Future Ride: Hyperion XP-1 powered by H2 ohhhhhh

Hyperion XP-1

The future may not be battery-powered.

In the race to replace the internal combustion engine, all the publicity and hype has been around battery electric vehicles. But there is another technology that’s challenging the ascent of the battery EVs: hydrogen power.

Hydrogen is an ideal fuel. It is the most abundant element in the universe. We can extract it from water—which is precisely where hydrogen cars get their energy.

Here’s the science at its most basic.

In its molecular state, hydrogen is made up of two atoms bonded by an electron (to make water, just add an oxygen atom). By passing hydrogen molecules through a fuel cell (which takes water from the air) it’s possible to split the two atoms apart and release the energy in the electron to power whatever you need to power. In the case of today’s Future Ride, that means powering the Hyperion XP-1.

If we have to say goodbye to the internal combustion engine, then at least the Hyperion XP-1 looks like the future that Hollywood studios and video game designers have been promising us for years. It’s stunning.

Weighing in at just over 1000 kg, with a powertrain comprising hydrogen fuel cells and supercapacitors (instead of batteries), a three-speed transmission and four axial-flux electric motors, this hypercar has a range of 1635 km and a power output in excess of 1500 kW. It does zero to 100 km/h in 2.2 seconds and has a top speed of 356 km/h. It has a small battery, recharged using regenerative braking. Those aren’t just compelling promises; this is what Hyperion has already delivered. The XP-1 isn’t a concept car; you can go online, watch videos of the XP-1 in action, and pre-order yours now (although they’re only making 300 at the moment).

Hyperion’s background is in delivering hydrogen propulsion systems to NASA, various other space agencies, and engineering firms. Their stated goal in creating this sleek hypercar is to get people educated and excited about hydrogen—perhaps so when people think of hydrogen’s use in transportation, their minds aren’t immediately cast back to old newsreel footage of the Hindenberg disaster.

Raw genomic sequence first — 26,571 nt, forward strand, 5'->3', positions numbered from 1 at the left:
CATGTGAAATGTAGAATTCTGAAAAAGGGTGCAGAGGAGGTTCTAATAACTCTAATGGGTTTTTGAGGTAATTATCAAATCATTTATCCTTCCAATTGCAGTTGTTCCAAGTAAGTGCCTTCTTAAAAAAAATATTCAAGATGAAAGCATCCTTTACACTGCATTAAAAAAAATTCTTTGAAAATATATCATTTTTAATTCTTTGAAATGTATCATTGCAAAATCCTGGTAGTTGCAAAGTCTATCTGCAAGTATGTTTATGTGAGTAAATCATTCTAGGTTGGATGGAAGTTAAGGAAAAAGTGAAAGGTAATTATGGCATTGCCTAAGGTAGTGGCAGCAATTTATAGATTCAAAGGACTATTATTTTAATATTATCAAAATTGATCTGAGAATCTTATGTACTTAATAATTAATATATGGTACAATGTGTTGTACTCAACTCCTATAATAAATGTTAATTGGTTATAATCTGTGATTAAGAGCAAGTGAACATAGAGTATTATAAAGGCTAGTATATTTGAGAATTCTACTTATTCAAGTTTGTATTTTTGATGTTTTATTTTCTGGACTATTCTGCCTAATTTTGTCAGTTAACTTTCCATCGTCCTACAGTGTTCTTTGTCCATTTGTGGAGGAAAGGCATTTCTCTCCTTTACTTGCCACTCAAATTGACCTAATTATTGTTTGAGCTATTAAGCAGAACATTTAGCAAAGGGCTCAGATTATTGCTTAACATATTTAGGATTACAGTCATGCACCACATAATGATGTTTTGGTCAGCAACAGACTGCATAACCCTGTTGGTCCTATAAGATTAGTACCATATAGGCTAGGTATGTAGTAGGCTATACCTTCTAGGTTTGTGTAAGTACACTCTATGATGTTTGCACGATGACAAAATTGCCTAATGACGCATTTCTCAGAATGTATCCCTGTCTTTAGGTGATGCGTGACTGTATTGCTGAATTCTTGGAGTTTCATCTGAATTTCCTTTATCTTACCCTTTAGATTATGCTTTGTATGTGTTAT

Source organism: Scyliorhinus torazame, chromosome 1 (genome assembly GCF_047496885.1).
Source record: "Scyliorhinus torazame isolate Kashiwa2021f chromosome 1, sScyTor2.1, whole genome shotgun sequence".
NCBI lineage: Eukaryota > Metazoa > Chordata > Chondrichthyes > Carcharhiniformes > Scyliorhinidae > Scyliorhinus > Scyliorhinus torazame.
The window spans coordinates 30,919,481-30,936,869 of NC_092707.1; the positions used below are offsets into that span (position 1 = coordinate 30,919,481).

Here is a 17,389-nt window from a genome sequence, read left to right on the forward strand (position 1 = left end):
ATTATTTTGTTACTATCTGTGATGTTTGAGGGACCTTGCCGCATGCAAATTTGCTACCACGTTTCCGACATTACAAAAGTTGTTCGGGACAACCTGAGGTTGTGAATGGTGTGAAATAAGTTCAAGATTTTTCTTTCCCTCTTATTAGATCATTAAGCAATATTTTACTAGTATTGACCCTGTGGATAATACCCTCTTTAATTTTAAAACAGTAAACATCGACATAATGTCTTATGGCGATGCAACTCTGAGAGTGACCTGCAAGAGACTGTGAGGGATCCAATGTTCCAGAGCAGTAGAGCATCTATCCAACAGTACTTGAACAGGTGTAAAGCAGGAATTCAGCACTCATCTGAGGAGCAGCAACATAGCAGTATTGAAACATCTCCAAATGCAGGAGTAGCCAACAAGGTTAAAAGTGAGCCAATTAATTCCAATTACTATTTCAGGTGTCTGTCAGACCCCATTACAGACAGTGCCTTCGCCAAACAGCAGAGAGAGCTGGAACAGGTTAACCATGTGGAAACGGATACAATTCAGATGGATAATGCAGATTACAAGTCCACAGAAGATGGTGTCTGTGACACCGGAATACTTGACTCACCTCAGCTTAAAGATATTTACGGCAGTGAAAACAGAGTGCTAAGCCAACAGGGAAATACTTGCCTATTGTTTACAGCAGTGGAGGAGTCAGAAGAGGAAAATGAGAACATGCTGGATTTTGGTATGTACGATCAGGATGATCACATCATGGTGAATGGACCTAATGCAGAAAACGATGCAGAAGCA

In an interview with Business Insider, Hyperion Chief Executive Officer Angelo Kafantaris said: “We needed to focus on a car, to tell the story in a compelling way to the consumer”.

What better way to do that than with a fast, sexy machine that’s quicker to 100 km/h than any model of Tesla, with twice the range and ticks a heap of other boxes, as well?

Which boxes, you may ask? We’ve already looked at performance, so let’s start with the design. The XP-1 looks cool. It has a carbon titanium monocoque structure, aluminium alloy suspension, a titanium reinforced composite body, and a profile set to turn heads.

Then, there’s the hydrogen fuel cell technology that overcomes many of the problems that have been a stumbling block to the fast adoption of EVs. Hydrogen gas is very light, compared to heavy batteries, making the vehicles more energy efficient, and giving them a much longer range than EVs. There’s no need to spend three-quarters of an hour at an electric charge point, as the Hyperion XP-1 recharges in three to five minutes. Hydrogen gas doesn’t wear down or degrade. If Hyperion is to be believed, hydrogen is all upside.

Lastly, there’s the emissions. What comes out of the XP-1’s spectacularly futuristic exhaust? Nothing more than water and water vapour, the synthesised by-product of the hydrogen fuel cells.

Short of scientists discovering nuclear fusion, Kafantaris says hydrogen is the best fuel humanity can hope to use. Which is why his company—which, after all, is in the hydrogen business, not the vehicle manufacturing business—is now launching hydrogen refuelling stations all over the United States. The stations, which also have EV charging stations, are equipped to produce hydrogen onsite using water electrolysis. The plan is that if you make it easier for people to refuel, you remove a barrier to them buying a hydrogen (or electric) car.

Of course, not many of us can afford a hypercar like the XP-1. But the XP-1 is really more about the “hype” than the “car”. Many other vehicle manufacturers are playing with designs and releases of hydrogen models more suitable to your family’s daily commute. Hyperion is just selling us the sizzle. It could yet be the likes of Honda or Toyota who sell us the actual sausage. But who really knows what the future holds? Maybe the future is still battery EVs? If the future is hydrogen, however, it might just be the XP-1 that gets us there.

This article was published 03/08/2023 and the content is current as at the date of publication.